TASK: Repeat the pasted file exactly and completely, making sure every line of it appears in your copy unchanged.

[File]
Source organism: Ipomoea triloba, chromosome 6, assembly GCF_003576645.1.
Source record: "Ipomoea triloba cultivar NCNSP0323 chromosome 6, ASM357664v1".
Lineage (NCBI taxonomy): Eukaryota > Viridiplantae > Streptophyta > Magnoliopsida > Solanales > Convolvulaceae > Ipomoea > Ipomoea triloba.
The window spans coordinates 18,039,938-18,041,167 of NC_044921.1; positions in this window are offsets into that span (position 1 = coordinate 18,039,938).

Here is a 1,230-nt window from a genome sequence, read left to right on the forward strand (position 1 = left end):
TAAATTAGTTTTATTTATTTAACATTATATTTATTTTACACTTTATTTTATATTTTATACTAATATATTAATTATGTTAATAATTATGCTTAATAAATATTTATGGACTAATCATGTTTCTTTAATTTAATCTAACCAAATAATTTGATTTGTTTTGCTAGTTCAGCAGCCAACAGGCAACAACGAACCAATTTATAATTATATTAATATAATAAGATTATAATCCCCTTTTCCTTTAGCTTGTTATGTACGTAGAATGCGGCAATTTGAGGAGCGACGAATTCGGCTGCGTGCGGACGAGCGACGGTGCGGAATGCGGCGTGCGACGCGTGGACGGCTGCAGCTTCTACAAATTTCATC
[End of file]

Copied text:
Source organism: Ipomoea triloba, chromosome 6, assembly GCF_003576645.1.
Source record: "Ipomoea triloba cultivar NCNSP0323 chromosome 6, ASM357664v1".
Lineage (NCBI taxonomy): Eukaryota > Viridiplantae > Streptophyta > Magnoliopsida > Solanales > Convolvulaceae > Ipomoea > Ipomoea triloba.
The window spans coordinates 18,039,938-18,041,167 of NC_044921.1; positions in this window are offsets into that span (position 1 = coordinate 18,039,938).

Here is a 1,230-nt window from a genome sequence, read left to right on the forward strand (position 1 = left end):
TAAATTAGTTTTATTTATTTAACATTATATTTATTTTACACTTTATTTTATATTTTATACTAATATATTAATTATGTTAATAATTATGCTTAATAAATATTTATGGACTAATCATGTTTCTTTAATTTAATCTAACCAAATAATTTGATTTGTTTTGCTAGTTCAGCAGCCAACAGGCAACAACGAACCAATTTATAATTATATTAATATAATAAGATTATAATCCCCTTTTCCTTTAGCTTGTTATGTACGTAGAATGCGGCAATTTGAGGAGCGACGAATTCGGCTGCGTGCGGACGAGCGACGGTGCGGAATGCGGCGTGCGACGCGTGGACGGCTGCAGCTTCTACAAATTTCATC